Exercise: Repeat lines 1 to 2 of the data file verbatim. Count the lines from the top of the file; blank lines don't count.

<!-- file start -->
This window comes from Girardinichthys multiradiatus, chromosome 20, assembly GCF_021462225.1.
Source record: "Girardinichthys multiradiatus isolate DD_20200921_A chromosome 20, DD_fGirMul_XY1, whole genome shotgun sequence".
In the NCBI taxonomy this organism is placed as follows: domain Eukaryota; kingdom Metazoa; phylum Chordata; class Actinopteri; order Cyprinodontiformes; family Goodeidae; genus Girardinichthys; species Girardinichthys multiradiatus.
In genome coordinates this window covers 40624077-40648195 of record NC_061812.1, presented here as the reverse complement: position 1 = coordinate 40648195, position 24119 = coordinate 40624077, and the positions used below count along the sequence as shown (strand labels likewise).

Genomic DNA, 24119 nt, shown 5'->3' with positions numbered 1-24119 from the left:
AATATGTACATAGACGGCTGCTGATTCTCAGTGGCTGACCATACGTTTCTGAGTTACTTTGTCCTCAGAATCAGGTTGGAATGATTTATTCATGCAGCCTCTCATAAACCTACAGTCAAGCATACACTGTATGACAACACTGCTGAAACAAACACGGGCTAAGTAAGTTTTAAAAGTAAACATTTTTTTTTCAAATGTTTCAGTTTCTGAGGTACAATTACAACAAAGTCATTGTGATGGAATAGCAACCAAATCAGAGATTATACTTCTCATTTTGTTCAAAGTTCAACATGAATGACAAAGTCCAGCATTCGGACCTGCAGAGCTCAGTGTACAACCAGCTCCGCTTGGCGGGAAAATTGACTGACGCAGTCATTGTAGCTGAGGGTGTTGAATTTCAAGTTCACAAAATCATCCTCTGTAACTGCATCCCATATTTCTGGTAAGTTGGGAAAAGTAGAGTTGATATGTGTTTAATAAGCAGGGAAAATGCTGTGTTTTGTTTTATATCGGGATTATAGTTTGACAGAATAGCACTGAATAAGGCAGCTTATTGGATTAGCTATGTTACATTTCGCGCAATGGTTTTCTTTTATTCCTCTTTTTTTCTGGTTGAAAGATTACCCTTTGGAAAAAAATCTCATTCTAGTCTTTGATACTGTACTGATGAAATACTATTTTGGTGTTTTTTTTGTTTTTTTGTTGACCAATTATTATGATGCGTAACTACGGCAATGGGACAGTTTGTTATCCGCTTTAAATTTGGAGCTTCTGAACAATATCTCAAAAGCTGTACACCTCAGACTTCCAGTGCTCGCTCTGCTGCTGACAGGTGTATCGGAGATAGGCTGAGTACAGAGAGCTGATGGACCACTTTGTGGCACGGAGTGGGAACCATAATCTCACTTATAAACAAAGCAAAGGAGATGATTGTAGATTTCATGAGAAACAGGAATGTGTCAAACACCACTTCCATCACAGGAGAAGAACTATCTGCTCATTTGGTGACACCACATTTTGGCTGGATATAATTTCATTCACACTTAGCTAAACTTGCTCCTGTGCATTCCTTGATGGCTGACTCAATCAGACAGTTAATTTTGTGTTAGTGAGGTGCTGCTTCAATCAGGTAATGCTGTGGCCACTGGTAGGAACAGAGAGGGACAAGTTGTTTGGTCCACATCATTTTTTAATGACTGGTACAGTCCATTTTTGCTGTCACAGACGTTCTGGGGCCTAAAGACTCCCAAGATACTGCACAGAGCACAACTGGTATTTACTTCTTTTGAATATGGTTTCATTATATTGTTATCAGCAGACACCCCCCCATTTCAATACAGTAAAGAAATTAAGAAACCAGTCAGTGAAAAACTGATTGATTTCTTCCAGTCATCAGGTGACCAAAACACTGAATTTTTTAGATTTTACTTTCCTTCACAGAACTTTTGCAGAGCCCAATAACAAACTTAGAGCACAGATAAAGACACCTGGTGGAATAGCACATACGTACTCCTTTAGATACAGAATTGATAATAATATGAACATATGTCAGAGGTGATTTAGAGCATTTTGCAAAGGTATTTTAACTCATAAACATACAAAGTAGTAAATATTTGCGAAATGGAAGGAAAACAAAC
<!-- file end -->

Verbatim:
This window comes from Girardinichthys multiradiatus, chromosome 20, assembly GCF_021462225.1.
Source record: "Girardinichthys multiradiatus isolate DD_20200921_A chromosome 20, DD_fGirMul_XY1, whole genome shotgun sequence".